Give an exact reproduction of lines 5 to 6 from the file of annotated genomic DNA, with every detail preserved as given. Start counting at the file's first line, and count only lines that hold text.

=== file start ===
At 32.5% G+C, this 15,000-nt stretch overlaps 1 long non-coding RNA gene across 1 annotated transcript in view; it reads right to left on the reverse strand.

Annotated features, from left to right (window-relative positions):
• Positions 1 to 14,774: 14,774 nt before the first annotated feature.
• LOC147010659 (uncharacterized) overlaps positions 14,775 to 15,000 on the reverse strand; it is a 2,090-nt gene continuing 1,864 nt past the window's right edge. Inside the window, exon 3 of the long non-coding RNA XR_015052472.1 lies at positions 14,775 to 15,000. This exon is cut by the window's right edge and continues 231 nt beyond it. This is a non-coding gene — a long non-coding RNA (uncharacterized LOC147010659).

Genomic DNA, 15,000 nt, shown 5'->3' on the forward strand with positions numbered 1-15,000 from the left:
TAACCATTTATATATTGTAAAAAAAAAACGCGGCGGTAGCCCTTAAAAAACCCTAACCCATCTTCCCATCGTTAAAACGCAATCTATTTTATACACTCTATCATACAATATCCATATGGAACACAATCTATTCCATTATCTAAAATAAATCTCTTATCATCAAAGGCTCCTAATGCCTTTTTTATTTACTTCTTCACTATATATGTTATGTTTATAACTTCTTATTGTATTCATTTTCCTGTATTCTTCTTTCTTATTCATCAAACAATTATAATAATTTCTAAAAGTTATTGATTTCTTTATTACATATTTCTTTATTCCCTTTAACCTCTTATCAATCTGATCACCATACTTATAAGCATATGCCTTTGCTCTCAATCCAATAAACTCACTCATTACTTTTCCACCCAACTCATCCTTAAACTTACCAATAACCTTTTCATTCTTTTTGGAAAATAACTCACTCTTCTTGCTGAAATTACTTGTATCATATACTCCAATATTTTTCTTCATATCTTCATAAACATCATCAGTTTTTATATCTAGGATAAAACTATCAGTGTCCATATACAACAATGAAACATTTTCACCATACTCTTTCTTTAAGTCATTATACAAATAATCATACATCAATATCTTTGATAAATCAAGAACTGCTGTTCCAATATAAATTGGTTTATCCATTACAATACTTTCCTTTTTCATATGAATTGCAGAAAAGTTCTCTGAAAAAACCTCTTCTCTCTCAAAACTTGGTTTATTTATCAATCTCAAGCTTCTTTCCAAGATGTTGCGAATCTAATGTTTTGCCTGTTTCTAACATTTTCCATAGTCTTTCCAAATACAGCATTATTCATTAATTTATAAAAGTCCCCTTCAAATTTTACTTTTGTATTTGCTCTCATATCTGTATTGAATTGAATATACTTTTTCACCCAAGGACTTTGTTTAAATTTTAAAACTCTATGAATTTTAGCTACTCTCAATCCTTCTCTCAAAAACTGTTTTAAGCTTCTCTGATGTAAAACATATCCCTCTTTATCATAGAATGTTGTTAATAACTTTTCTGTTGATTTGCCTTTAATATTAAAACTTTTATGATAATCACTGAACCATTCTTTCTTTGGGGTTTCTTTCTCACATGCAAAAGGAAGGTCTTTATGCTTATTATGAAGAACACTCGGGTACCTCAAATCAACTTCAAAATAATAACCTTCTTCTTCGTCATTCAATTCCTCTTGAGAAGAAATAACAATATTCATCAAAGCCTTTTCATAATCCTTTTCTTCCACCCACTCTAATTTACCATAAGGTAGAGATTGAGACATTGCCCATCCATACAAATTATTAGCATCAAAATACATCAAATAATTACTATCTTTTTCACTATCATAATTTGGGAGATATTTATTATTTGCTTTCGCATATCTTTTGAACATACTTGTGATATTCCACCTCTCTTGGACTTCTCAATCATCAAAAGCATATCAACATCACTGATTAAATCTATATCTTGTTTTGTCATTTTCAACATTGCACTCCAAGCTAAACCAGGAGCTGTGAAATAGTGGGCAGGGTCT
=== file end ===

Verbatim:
Genomic DNA, 15,000 nt, shown 5'->3' on the forward strand with positions numbered 1-15,000 from the left:
TAACCATTTATATATTGTAAAAAAAAAACGCGGCGGTAGCCCTTAAAAAACCCTAACCCATCTTCCCATCGTTAAAACGCAATCTATTTTATACACTCTATCATACAATATCCATATGGAACACAATCTATTCCATTATCTAAAATAAATCTCTTATCATCAAAGGCTCCTAATGCCTTTTTTATTTACTTCTTCACTATATATGTTATGTTTATAACTTCTTATTGTATTCATTTTCCTGTATTCTTCTTTCTTATTCATCAAACAATTATAATAATTTCTAAAAGTTATTGATTTCTTTATTACATATTTCTTTATTCCCTTTAACCTCTTATCAATCTGATCACCATACTTATAAGCATATGCCTTTGCTCTCAATCCAATAAACTCACTCATTACTTTTCCACCCAACTCATCCTTAAACTTACCAATAACCTTTTCATTCTTTTTGGAAAATAACTCACTCTTCTTGCTGAAATTACTTGTATCATATACTCCAATATTTTTCTTCATATCTTCATAAACATCATCAGTTTTTATATCTAGGATAAAACTATCAGTGTCCATATACAACAATGAAACATTTTCACCATACTCTTTCTTTAAGTCATTATACAAATAATCATACATCAATATCTTTGATAAATCAAGAACTGCTGTTCCAATATAAATTGGTTTATCCATTACAATACTTTCCTTTTTCATATGAATTGCAGAAAAGTTCTCTGAAAAAACCTCTTCTCTCTCAAAACTTGGTTTATTTATCAATCTCAAGCTTCTTTCCAAGATGTTGCGAATCTAATGTTTTGCCTGTTTCTAACATTTTCCATAGTCTTTCCAAATACAGCATTATTCATTAATTTATAAAAGTCCCCTTCAAATTTTACTTTTGTATTTGCTCTCATATCTGTATTGAATTGAATATACTTTTTCACCCAAGGACTTTGTTTAAATTTTAAAACTCTATGAATTTTAGCTACTCTCAATCCTTCTCTCAAAAACTGTTTTAAGCTTCTCTGATGTAAAACATATCCCTCTTTATCATAGAATGTTGTTAATAACTTTTCTGTTGATTTGCCTTTAATATTAAAACTTTTATGATAATCACTGAACCATTCTTTCTTTGGGGTTTCTTTCTCACATGCAAAAGGAAGGTCTTTATGCTTATTATGAAGAACACTCGGGTACCTCAAATCAACTTCAAAATAATAACCTTCTTCTTCGTCATTCAATTCCTCTTGAGAAGAAATAACAATATTCATCAAAGCCTTTTCATAATCCTTTTCTTCCACCCACTCTAATTTACCATAAGGTAGAGATTGAGACATTGCCCATCCATACAAATTATTAGCATCAAAATACATCAAATAATTACTATCTTTTTCACTATCATAATTTGGGAGATATTTATTATTTGCTTTCGCATATCTTTTGAACATACTTGTGATATTCCACCTCTCTTGGACTTCTCAATCATCAAAAGCATATCAACATCACTGATTAAATCTATATCTTGTTTTGTCATTTTCAACATTGCACTCCAAGCTAAACCAGGAGCTGTGAAATAGTGGGCAGGGTCT